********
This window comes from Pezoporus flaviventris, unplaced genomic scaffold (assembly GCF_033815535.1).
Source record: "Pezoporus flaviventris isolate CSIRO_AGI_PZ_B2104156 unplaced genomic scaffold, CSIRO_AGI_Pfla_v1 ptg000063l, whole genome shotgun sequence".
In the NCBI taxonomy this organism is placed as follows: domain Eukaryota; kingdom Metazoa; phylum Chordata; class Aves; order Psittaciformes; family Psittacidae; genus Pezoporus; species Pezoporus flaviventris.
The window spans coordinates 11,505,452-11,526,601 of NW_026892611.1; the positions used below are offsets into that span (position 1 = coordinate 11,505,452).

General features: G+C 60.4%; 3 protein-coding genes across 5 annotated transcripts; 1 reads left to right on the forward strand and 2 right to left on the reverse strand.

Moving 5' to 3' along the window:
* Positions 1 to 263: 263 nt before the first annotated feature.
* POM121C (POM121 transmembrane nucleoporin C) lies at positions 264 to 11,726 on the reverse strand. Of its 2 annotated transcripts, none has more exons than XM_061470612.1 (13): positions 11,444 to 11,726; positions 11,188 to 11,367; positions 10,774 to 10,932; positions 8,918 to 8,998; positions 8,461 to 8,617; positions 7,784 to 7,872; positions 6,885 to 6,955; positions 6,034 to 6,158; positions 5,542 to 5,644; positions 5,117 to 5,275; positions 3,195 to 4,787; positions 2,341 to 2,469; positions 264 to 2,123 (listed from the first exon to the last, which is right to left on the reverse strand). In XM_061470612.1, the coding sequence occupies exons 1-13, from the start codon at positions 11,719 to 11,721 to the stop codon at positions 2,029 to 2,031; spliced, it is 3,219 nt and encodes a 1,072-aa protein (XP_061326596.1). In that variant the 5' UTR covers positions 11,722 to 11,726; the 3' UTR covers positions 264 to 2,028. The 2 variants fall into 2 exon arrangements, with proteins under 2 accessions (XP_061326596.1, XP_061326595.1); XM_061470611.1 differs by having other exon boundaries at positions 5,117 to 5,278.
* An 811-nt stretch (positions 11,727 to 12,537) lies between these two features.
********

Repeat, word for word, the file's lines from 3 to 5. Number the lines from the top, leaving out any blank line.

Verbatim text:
In the NCBI taxonomy this organism is placed as follows: domain Eukaryota; kingdom Metazoa; phylum Chordata; class Aves; order Psittaciformes; family Psittacidae; genus Pezoporus; species Pezoporus flaviventris.
The window spans coordinates 11,505,452-11,526,601 of NW_026892611.1; the positions used below are offsets into that span (position 1 = coordinate 11,505,452).

General features: G+C 60.4%; 3 protein-coding genes across 5 annotated transcripts; 1 reads left to right on the forward strand and 2 right to left on the reverse strand.